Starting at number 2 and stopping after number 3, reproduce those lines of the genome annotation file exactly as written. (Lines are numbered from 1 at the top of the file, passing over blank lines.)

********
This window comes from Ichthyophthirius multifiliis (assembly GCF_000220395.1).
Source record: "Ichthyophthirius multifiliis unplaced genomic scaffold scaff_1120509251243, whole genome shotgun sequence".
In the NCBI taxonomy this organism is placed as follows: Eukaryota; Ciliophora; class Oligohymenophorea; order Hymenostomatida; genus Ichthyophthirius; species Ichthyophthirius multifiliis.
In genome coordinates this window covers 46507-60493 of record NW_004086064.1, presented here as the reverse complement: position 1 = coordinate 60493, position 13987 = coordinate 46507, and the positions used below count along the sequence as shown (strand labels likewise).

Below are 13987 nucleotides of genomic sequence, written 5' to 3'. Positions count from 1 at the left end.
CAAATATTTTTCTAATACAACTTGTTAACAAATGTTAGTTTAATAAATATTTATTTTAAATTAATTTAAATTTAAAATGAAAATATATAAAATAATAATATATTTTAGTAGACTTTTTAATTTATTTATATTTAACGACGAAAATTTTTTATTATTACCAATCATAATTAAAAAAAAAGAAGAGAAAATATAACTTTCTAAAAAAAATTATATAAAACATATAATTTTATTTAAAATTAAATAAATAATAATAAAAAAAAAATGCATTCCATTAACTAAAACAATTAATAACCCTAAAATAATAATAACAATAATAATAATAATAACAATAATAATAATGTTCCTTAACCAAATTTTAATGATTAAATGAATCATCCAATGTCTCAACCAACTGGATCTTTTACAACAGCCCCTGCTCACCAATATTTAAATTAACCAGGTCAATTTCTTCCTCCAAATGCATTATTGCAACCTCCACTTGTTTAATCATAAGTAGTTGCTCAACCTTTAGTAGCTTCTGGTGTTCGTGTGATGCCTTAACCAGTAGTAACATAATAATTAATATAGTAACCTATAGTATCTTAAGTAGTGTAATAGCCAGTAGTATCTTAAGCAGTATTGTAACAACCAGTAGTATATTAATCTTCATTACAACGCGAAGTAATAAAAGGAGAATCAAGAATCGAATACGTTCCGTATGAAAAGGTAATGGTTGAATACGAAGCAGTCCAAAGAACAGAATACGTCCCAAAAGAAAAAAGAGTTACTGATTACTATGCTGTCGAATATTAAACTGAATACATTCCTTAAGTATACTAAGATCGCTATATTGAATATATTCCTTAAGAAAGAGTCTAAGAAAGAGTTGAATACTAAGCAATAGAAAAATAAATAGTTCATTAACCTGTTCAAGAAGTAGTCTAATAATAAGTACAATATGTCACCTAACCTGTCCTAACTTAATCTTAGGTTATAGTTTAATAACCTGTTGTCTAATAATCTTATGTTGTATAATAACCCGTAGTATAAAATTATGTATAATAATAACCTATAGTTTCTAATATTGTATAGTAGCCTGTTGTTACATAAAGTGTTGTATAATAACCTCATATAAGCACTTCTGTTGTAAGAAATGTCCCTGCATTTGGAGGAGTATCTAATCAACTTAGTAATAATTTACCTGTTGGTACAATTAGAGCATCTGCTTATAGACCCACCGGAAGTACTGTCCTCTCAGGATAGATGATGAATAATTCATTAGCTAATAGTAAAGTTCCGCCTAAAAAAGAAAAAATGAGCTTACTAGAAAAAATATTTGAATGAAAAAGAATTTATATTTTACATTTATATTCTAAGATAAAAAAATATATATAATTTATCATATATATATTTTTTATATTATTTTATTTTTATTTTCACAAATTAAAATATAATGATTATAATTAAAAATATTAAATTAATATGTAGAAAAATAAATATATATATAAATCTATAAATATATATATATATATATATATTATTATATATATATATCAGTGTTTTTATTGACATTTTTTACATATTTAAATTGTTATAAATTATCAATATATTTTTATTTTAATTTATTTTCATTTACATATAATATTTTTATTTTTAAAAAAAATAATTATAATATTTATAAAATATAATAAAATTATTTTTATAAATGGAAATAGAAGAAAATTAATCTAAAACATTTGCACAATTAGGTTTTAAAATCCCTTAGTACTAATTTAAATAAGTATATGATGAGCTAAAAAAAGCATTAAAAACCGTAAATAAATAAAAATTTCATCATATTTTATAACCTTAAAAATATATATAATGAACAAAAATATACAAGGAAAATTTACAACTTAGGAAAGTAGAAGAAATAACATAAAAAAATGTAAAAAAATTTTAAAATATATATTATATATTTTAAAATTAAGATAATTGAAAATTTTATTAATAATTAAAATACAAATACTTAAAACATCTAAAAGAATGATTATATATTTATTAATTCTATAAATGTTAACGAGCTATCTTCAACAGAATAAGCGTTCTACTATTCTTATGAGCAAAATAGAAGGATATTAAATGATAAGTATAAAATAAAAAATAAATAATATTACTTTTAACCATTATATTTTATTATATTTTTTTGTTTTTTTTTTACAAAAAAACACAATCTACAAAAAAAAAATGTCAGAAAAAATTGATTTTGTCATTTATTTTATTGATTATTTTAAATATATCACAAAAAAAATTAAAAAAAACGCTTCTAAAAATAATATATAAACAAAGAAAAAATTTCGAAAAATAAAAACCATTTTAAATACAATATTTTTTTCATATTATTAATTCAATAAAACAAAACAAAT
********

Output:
Source record: "Ichthyophthirius multifiliis unplaced genomic scaffold scaff_1120509251243, whole genome shotgun sequence".
In the NCBI taxonomy this organism is placed as follows: Eukaryota; Ciliophora; class Oligohymenophorea; order Hymenostomatida; genus Ichthyophthirius; species Ichthyophthirius multifiliis.